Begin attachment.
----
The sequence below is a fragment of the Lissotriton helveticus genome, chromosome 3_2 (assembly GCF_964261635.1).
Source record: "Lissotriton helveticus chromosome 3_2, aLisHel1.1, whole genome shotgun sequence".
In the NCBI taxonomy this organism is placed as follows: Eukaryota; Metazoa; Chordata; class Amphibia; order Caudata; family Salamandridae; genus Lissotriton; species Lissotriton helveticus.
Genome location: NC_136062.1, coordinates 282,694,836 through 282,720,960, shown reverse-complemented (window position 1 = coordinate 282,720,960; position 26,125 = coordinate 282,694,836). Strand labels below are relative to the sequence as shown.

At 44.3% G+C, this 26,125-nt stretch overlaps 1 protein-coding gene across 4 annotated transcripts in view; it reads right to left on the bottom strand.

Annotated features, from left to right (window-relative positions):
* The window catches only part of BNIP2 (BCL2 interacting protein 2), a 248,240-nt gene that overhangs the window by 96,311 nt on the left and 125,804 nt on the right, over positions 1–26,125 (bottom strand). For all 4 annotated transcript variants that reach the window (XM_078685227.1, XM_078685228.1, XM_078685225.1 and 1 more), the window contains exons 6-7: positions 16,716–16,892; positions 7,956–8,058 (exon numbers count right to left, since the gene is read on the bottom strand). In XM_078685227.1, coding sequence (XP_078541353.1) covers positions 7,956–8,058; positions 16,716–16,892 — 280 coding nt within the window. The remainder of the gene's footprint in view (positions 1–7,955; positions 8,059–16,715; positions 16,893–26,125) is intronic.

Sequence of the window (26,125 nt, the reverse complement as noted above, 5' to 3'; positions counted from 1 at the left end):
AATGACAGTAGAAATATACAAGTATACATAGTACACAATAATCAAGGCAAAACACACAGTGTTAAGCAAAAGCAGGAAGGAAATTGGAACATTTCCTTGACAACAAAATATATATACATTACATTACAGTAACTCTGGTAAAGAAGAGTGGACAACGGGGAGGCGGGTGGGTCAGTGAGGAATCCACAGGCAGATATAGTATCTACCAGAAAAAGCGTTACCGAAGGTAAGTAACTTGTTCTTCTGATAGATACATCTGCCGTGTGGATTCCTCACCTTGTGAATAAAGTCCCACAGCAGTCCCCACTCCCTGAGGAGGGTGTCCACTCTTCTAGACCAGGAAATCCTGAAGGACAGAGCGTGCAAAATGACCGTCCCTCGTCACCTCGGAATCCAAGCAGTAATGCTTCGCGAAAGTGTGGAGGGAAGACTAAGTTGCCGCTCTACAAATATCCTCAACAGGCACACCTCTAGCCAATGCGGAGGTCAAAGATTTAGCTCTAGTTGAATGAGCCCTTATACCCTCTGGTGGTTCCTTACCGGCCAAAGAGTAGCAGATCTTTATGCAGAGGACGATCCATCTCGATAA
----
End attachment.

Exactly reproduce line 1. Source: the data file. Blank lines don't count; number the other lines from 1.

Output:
The sequence below is a fragment of the Lissotriton helveticus genome, chromosome 3_2 (assembly GCF_964261635.1).